Occupational deprivation and incarceration

Gail Whiteford*

*Corresponding author for this work

    Research output: Contribution to journalArticle

    67 Citations (Scopus)


    Occupational deprivation is a concept which we are in the early stages of conceptualising and defining. However, that does not make it any less real to those who have experienced extended periods of occupational deprivation. This paper outlines an investigation into the occupational world of a group of inmates in one of New Zealand’s largest maximum security prisons. These inmates were part of a special unit as they were identified as having special needs. The project started in response to a request from the prison to establish an occupational therapy programme in the unit. Through further dialogue it became clear that there were more basic questions that needed to be addressed. What was required was an assessment of the occupational needs of the inmates and this was subsequently agreed to and contracted for. Occupational Needs Assessment Process The process of investigation included a time use survey, a review of current levels of occupational engagement of all inmates and an assessment of individual functional skills. Methodological strategies included participant observation, interviewing inmates and staff, reviewing documentation inclusive of policy guidelines, and analysing and interpreting individual assessment data. It was found that rigid policies and practices contributed to an environment in which deprivation from occupation was the norm, and occupational deprivation has historically been used as a form of punishment.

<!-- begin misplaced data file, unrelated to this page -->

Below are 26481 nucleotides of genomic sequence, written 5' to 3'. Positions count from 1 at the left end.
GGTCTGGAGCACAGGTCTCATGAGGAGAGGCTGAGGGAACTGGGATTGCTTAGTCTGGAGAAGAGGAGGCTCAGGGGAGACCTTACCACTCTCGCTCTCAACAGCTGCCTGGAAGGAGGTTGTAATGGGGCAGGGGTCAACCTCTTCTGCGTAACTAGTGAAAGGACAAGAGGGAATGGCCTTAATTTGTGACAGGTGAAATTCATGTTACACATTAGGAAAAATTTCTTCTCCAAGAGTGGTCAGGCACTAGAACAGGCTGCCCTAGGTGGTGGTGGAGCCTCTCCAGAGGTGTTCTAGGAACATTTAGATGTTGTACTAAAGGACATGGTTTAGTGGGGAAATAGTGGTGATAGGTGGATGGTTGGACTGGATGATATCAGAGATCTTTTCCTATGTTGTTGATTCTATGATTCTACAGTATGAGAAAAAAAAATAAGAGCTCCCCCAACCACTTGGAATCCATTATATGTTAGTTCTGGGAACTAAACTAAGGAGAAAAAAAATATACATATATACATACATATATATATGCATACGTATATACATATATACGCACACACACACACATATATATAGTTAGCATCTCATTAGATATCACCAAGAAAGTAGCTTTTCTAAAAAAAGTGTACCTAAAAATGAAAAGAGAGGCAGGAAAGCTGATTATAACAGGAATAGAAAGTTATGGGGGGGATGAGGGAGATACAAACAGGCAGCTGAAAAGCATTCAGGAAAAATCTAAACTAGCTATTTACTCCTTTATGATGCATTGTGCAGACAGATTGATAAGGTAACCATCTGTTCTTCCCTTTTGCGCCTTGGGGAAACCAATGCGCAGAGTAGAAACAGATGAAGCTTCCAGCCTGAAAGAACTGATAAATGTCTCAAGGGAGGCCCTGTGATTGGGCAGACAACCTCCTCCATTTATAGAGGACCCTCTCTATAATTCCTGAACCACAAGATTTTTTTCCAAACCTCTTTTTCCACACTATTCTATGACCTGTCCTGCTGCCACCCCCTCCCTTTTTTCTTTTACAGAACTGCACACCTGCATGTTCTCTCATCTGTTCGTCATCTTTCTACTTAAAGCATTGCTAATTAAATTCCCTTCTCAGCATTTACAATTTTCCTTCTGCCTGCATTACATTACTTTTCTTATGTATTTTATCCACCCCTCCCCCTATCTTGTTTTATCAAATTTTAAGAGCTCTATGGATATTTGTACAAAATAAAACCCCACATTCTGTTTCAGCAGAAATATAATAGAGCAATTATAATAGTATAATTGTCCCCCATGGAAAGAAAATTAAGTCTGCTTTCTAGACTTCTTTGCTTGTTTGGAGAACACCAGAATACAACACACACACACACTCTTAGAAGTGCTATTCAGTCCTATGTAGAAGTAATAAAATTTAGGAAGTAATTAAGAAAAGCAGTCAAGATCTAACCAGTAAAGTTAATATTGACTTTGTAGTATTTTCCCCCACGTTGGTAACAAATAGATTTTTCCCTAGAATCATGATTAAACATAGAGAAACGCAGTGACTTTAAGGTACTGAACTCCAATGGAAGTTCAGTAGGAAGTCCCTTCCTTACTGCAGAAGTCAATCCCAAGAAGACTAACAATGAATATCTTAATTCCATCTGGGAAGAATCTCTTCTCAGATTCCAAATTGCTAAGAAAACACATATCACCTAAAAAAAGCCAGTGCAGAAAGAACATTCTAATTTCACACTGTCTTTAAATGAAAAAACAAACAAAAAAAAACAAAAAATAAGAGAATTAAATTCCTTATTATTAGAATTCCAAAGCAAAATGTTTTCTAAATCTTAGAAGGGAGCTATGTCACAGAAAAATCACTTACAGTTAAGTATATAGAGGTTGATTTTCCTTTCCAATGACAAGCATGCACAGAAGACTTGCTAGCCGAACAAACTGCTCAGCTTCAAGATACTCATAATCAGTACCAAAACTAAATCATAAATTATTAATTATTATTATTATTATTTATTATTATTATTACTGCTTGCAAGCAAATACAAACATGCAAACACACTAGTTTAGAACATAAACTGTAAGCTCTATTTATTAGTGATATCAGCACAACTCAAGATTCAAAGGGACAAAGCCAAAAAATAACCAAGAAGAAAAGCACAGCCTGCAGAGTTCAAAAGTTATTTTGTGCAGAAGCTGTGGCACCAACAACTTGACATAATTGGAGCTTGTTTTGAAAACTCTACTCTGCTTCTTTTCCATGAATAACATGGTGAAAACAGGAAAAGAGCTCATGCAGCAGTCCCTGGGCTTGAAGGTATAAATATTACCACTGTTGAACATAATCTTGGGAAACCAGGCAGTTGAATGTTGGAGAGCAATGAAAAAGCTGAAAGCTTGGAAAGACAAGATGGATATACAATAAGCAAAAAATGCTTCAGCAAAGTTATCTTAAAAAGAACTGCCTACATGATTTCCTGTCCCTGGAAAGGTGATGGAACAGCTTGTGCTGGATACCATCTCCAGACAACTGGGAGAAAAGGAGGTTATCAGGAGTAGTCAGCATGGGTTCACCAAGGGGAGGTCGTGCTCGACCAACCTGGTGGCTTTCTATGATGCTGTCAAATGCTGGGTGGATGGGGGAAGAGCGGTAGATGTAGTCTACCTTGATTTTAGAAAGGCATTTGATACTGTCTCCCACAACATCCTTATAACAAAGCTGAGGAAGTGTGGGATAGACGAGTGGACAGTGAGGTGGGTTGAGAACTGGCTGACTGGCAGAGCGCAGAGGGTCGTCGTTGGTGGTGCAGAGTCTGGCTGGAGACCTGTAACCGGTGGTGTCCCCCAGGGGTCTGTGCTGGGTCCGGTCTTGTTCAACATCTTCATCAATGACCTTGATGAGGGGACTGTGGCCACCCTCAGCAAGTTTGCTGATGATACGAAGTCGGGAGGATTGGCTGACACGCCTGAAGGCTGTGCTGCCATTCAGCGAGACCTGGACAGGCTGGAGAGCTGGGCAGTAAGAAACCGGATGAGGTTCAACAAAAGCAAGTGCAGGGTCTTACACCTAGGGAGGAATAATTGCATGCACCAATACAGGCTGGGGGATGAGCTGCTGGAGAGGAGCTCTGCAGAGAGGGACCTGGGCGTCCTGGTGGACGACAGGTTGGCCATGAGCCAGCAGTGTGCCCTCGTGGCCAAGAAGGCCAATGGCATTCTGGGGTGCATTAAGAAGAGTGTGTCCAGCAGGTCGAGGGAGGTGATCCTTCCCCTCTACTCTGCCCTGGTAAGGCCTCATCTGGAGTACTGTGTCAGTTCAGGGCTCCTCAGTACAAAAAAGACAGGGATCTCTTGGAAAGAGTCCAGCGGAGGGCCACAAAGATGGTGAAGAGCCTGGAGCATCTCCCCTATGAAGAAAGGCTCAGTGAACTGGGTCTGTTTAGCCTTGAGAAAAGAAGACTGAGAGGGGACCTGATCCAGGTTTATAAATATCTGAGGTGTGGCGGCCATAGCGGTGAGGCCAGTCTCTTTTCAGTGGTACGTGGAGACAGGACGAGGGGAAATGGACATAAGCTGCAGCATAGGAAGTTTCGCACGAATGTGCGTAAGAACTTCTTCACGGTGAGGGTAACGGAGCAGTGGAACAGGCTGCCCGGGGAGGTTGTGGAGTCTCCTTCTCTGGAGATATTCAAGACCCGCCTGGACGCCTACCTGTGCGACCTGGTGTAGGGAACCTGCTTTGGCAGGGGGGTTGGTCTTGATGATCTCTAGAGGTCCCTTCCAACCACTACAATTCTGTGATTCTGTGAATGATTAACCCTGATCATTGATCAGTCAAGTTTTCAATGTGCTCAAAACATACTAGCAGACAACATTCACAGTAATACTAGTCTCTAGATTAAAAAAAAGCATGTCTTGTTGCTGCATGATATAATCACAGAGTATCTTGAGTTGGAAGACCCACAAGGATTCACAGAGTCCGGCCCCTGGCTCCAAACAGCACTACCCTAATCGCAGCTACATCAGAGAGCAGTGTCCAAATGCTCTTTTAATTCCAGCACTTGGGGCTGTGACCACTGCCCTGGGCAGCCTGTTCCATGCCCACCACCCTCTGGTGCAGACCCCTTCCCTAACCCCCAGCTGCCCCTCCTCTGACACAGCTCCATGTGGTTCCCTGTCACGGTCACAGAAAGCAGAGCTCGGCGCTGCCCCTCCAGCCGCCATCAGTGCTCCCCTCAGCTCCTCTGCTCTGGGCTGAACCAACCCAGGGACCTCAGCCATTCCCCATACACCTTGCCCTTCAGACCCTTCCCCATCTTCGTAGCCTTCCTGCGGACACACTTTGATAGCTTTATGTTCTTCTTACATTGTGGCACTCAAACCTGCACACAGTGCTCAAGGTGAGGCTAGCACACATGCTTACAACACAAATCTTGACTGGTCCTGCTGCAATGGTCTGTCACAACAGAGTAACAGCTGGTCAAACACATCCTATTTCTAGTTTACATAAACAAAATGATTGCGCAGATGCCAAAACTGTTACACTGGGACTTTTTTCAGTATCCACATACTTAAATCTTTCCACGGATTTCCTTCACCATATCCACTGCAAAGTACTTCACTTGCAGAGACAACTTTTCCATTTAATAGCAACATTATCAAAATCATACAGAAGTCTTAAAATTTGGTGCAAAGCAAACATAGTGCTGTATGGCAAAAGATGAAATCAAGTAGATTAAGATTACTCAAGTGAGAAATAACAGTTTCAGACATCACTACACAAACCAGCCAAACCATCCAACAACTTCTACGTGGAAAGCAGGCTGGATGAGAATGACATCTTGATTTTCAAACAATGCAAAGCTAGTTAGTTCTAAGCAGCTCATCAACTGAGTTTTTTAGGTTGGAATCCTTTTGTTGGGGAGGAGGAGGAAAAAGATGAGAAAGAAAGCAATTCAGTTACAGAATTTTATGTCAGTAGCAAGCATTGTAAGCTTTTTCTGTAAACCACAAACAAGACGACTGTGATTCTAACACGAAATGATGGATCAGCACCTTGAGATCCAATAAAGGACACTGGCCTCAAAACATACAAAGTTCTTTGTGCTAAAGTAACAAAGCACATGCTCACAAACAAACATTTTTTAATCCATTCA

Original languageEnglish
    Pages (from-to)126-130
    Number of pages5
    JournalJournal of Occupational Science
    Issue number3
    Publication statusPublished - 1997

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